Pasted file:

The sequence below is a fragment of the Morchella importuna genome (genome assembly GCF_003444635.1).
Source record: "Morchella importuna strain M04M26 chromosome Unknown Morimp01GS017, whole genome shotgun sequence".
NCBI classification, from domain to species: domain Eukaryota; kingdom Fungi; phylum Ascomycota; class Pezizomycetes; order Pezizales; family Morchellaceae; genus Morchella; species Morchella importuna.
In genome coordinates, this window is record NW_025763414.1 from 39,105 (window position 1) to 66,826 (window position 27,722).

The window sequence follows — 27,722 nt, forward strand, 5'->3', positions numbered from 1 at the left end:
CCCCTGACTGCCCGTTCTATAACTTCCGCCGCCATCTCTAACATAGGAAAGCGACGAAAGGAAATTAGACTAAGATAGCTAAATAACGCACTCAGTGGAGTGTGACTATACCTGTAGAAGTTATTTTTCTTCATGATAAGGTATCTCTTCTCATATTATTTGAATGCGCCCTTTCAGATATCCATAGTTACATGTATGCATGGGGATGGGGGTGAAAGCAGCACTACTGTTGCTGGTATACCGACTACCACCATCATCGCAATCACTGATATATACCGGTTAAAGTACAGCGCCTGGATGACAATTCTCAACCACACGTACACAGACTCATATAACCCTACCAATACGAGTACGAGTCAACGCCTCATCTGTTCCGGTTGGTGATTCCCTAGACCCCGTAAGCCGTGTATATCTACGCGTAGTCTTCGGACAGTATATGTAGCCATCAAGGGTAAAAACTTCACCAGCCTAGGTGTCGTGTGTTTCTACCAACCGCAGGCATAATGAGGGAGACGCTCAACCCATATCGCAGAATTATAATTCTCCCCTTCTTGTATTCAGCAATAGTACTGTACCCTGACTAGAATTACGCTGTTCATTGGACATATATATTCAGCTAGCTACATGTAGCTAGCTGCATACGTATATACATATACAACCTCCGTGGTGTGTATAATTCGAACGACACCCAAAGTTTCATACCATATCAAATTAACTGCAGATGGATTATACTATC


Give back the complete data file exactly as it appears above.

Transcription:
The sequence below is a fragment of the Morchella importuna genome (genome assembly GCF_003444635.1).
Source record: "Morchella importuna strain M04M26 chromosome Unknown Morimp01GS017, whole genome shotgun sequence".
NCBI classification, from domain to species: domain Eukaryota; kingdom Fungi; phylum Ascomycota; class Pezizomycetes; order Pezizales; family Morchellaceae; genus Morchella; species Morchella importuna.
In genome coordinates, this window is record NW_025763414.1 from 39,105 (window position 1) to 66,826 (window position 27,722).

The window sequence follows — 27,722 nt, forward strand, 5'->3', positions numbered from 1 at the left end:
CCCCTGACTGCCCGTTCTATAACTTCCGCCGCCATCTCTAACATAGGAAAGCGACGAAAGGAAATTAGACTAAGATAGCTAAATAACGCACTCAGTGGAGTGTGACTATACCTGTAGAAGTTATTTTTCTTCATGATAAGGTATCTCTTCTCATATTATTTGAATGCGCCCTTTCAGATATCCATAGTTACATGTATGCATGGGGATGGGGGTGAAAGCAGCACTACTGTTGCTGGTATACCGACTACCACCATCATCGCAATCACTGATATATACCGGTTAAAGTACAGCGCCTGGATGACAATTCTCAACCACACGTACACAGACTCATATAACCCTACCAATACGAGTACGAGTCAACGCCTCATCTGTTCCGGTTGGTGATTCCCTAGACCCCGTAAGCCGTGTATATCTACGCGTAGTCTTCGGACAGTATATGTAGCCATCAAGGGTAAAAACTTCACCAGCCTAGGTGTCGTGTGTTTCTACCAACCGCAGGCATAATGAGGGAGACGCTCAACCCATATCGCAGAATTATAATTCTCCCCTTCTTGTATTCAGCAATAGTACTGTACCCTGACTAGAATTACGCTGTTCATTGGACATATATATTCAGCTAGCTACATGTAGCTAGCTGCATACGTATATACATATACAACCTCCGTGGTGTGTATAATTCGAACGACACCCAAAGTTTCATACCATATCAAATTAACTGCAGATGGATTATACTATC